Based on Jean Webster’s 1912 romantic novel Daddy Long Legs, Love, From Judy’s first scene strikingly resembles the opening of Annie, which would hit Broadway 25 years later. The titular Judy is a spunky, strong-willed 18-year-old resident of a New Orleans girls orphanage, complete with a mean supervisor ("If I had my way the whole race of orphans would be wiped off the face of the earth!") and a pretty, young trustee (named Grace!) who takes her under her wing. Though Judy has romantic fantasies (the lovely ballad "I Never Dream When I’m Asleep" establishes her character as effectively as Annie’s "Maybe"), she’s also a bit of a trouble-maker, and teaches her buddies the tongue-in-cheek anthem of their own hard knock life, "It’s Great To Be An Orphan" ("We’re rowdy/We’re rotten/Because we’re all forgotten"). Enter Jervis, the new trustee (and, conveniently, a handsome young millionaire) who, impressed with Judy’s determination to make something of herself, offers to pay for her college education on the conditions that his generosity be anonymous and she write him once a month (c/o Grace) to update him on her progress. In one of those coincidences that musical comedy thrives in, Judy’s snooty college dorm mate winds up being the millionaire’s niece, providing ample opportunity for her and her secret benefactor to spend time tighter and hesitantly fall in love.

Definitely a product of its time, Love, From Judy boasts old-fashioned leads and charming comic relief characters. Though no hit songs came from this show, the score is nonetheless an enjoyable mix of light ballads, genuinely funny comedy songs and even a bit of blues and operetta, often reminiscent of the glory days on MGM musicals. In "Dumb, Dumb, Dumb" a pretty blonde co-ed proves she has brains by quoting complex mathematic equations. And Gray proves he has skill by managing to rhyme them. While Rodgers and Hammerstein might provide a clam bake or a box social as a substitute for sexual hijinx, the healthy young college students in Love, From Judy let off steam with a musical husking bee, where if a boy shucks a red ear of corn he can kiss any girl he likes. (This may have provided the inspiration for Betty Comden, Adolph Green and Jule Styne’s "The Husking Bee," sung several years later as a satirical production number in Say, Darling.)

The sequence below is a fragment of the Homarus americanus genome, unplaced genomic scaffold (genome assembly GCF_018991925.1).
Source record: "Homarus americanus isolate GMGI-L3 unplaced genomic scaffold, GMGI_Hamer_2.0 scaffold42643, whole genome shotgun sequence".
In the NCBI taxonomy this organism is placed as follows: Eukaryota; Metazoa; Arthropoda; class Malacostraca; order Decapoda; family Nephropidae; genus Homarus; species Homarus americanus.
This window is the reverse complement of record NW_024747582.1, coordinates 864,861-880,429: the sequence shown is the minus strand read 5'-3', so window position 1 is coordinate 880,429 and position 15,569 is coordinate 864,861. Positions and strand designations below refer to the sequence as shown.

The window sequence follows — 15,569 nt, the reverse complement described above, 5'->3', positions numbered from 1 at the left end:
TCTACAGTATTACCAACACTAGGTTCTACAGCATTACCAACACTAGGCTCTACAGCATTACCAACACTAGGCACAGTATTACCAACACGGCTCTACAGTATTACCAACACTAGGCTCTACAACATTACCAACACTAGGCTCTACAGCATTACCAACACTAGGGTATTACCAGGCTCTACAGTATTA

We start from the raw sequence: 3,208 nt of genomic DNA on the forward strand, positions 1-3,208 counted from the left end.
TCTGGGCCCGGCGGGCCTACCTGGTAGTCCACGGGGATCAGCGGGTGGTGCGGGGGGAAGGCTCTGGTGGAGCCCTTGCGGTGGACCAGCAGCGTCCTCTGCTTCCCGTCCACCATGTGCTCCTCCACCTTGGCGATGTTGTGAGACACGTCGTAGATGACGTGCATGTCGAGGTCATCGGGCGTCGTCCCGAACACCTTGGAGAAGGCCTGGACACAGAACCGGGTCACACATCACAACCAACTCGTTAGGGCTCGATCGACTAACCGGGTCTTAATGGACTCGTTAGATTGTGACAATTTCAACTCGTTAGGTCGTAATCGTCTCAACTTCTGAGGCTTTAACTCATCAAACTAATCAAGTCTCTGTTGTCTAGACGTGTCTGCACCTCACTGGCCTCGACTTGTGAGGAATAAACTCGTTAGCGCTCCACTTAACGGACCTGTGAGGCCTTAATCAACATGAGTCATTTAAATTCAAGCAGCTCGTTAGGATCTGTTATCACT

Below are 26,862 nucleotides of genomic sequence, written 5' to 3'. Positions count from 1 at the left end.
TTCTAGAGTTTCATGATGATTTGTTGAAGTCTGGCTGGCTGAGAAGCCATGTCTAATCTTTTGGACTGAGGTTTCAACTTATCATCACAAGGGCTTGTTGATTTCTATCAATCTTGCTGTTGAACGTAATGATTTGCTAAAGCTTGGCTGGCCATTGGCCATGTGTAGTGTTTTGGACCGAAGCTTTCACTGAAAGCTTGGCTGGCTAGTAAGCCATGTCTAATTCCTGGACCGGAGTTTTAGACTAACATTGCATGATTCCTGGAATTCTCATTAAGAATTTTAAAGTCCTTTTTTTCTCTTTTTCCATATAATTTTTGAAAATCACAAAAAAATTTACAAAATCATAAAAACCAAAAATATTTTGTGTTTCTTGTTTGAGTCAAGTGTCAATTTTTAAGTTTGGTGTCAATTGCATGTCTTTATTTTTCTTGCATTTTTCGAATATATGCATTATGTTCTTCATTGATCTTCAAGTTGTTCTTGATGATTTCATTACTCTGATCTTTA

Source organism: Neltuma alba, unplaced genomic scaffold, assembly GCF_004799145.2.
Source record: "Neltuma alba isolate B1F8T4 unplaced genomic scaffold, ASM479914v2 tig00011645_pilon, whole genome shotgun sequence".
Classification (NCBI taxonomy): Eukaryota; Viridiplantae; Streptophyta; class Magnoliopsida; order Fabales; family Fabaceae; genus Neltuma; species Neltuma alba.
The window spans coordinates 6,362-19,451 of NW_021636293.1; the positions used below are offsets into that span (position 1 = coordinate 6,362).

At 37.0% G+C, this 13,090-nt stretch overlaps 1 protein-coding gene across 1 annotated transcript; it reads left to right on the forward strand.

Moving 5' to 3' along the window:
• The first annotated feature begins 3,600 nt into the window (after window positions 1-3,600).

With scripts in hand and limited rehearsal time, Thomas Mills’ skeletal direction provides hints of what Love, From Judy could become in a full-fledged production. Most importantly, he has the energetic cast diving into the material with unabashed sincerity and nary a wink. In the title role, Vanessa Lemonides is an incandescently appealing performer who can lovingly phrase a tender ballad or kick up her heels and have more fun strumming a fake banjo than anyone has a right to. As her wealthy leading man, Julian Rebolledo has little to do beyond gazing at his co-star with moony-eyed admiration, but he does so with warmth and dignity, and when called upon to sing he exudes a strong romantic tenor.

Musical theatre buffs will certainly want to see this one, if for the curiosity factor alone. But Love, From Judy will give even the casual theatre-goer something to smile about or whistle the next day. Stripped of their spectacle, how many of today’s Broadway musicals can pull that one off?

Secret admiration - Love from Judy
Off-Off Broadway November 13, 2003
Reviewed by Seth Bisen-Hersh

What would happen if Annie married Daddy Warbucks? Love from Judy, presented for the first time this side of the Atlantic at Musicals Tonight!, answers that question. The show follows an orphan with a secret benefactor whom she falls in love with - although her Daddy Longlegs is not bald or old.

The show opens at the John Grier Orphanage around Mardi Gras time. The main character of the show is Judy Abbotts (Vanessa Lemonides), an 18-year-old orphan with saucy spunk. The only woman trustee of the orphanage, Grace (Valerie A. Hill), is convinced Judy should go to college. She talks the new trustee, Jervis Pendleton (Julian Rebolledo), into funding her education.

Abbotts excitedly leaves her nightmarish past behind and embarks to school. Jervis, wishing to remain anonymous, instructs Grace to just inform her that some old guy named John Smith has become her guardian. Judy falls in love with Jervis, unaware that he knows about her past, so she refuses to tell him her feelings. But eventually love conquers all.

The book is bulky and verbose. There are some snappy one-liners, but for the most part it would need serious tightening to be produced commercially. The score is decent. There are some really good numbers, such as the title song; "Dumb, Dumb, Dumb" (a song by the blonde about being stereotyped); and Jervis's big ballad, "My Own True Love."

The best reason to see the show, aside from the fact that this will probably be the only production of it, was the cast. As always, Musical Tonight! assembled an enchanting ensemble. They were led by Vanessa Lemonides, who captured both the sweetness and the spiciness of Judy. Furthermore, she showed off a pure, powerful voice that thrills in all of her numbers, even the banal ones.

The direction and choreography by Thomas Mills were clever as always, especially when the binders (which the cast read from throughout) were used as props and even in dance numbers. The show moved at a swift pace; unfortunately, there was a limit to how fast they could get through some of the superfluous scenes.

Love from Judy is a charming, old-fashioned musical. It would never run today, but it is nice to imagine a time when it would. Musicals Tonight! is like a time machine, bringing the audience back to another time when happy endings were rife and expected.